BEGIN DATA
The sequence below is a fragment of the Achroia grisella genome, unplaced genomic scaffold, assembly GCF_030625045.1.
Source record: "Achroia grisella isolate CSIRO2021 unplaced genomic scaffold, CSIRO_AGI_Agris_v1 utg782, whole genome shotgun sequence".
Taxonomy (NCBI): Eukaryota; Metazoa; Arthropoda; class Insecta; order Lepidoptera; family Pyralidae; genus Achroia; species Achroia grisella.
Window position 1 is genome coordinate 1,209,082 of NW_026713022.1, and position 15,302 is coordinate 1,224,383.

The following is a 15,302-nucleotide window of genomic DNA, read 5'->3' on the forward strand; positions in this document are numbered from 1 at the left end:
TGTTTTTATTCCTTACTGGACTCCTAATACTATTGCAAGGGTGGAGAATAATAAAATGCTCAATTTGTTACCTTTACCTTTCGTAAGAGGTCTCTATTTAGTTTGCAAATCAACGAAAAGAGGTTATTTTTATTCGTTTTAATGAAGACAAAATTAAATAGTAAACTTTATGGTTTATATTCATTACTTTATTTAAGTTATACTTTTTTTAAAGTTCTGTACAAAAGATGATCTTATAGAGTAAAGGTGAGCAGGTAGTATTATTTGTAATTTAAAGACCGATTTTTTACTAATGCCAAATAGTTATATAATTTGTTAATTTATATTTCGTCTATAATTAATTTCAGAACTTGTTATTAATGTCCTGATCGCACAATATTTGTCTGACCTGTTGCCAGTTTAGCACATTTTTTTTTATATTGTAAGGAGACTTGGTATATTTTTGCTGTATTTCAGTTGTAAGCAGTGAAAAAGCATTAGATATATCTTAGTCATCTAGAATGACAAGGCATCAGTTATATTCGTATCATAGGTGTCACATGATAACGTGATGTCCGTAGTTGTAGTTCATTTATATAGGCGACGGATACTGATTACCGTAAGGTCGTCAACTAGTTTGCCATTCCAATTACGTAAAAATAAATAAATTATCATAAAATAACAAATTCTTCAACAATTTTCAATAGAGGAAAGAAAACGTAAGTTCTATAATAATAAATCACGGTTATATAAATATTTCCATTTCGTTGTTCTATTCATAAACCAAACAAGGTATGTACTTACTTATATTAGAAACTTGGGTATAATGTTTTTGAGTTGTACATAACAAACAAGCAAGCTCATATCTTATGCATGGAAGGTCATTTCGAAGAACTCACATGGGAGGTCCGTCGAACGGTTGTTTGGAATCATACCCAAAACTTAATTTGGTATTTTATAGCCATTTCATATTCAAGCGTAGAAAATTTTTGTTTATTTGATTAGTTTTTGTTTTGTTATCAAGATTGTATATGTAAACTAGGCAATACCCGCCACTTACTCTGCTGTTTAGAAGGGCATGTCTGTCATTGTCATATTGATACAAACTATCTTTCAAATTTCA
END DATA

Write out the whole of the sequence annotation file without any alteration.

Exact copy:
The sequence below is a fragment of the Achroia grisella genome, unplaced genomic scaffold, assembly GCF_030625045.1.
Source record: "Achroia grisella isolate CSIRO2021 unplaced genomic scaffold, CSIRO_AGI_Agris_v1 utg782, whole genome shotgun sequence".
Taxonomy (NCBI): Eukaryota; Metazoa; Arthropoda; class Insecta; order Lepidoptera; family Pyralidae; genus Achroia; species Achroia grisella.
Window position 1 is genome coordinate 1,209,082 of NW_026713022.1, and position 15,302 is coordinate 1,224,383.

The following is a 15,302-nucleotide window of genomic DNA, read 5'->3' on the forward strand; positions in this document are numbered from 1 at the left end:
TGTTTTTATTCCTTACTGGACTCCTAATACTATTGCAAGGGTGGAGAATAATAAAATGCTCAATTTGTTACCTTTACCTTTCGTAAGAGGTCTCTATTTAGTTTGCAAATCAACGAAAAGAGGTTATTTTTATTCGTTTTAATGAAGACAAAATTAAATAGTAAACTTTATGGTTTATATTCATTACTTTATTTAAGTTATACTTTTTTTAAAGTTCTGTACAAAAGATGATCTTATAGAGTAAAGGTGAGCAGGTAGTATTATTTGTAATTTAAAGACCGATTTTTTACTAATGCCAAATAGTTATATAATTTGTTAATTTATATTTCGTCTATAATTAATTTCAGAACTTGTTATTAATGTCCTGATCGCACAATATTTGTCTGACCTGTTGCCAGTTTAGCACATTTTTTTTTATATTGTAAGGAGACTTGGTATATTTTTGCTGTATTTCAGTTGTAAGCAGTGAAAAAGCATTAGATATATCTTAGTCATCTAGAATGACAAGGCATCAGTTATATTCGTATCATAGGTGTCACATGATAACGTGATGTCCGTAGTTGTAGTTCATTTATATAGGCGACGGATACTGATTACCGTAAGGTCGTCAACTAGTTTGCCATTCCAATTACGTAAAAATAAATAAATTATCATAAAATAACAAATTCTTCAACAATTTTCAATAGAGGAAAGAAAACGTAAGTTCTATAATAATAAATCACGGTTATATAAATATTTCCATTTCGTTGTTCTATTCATAAACCAAACAAGGTATGTACTTACTTATATTAGAAACTTGGGTATAATGTTTTTGAGTTGTACATAACAAACAAGCAAGCTCATATCTTATGCATGGAAGGTCATTTCGAAGAACTCACATGGGAGGTCCGTCGAACGGTTGTTTGGAATCATACCCAAAACTTAATTTGGTATTTTATAGCCATTTCATATTCAAGCGTAGAAAATTTTTGTTTATTTGATTAGTTTTTGTTTTGTTATCAAGATTGTATATGTAAACTAGGCAATACCCGCCACTTACTCTGCTGTTTAGAAGGGCATGTCTGTCATTGTCATATTGATACAAACTATCTTTCAAATTTCA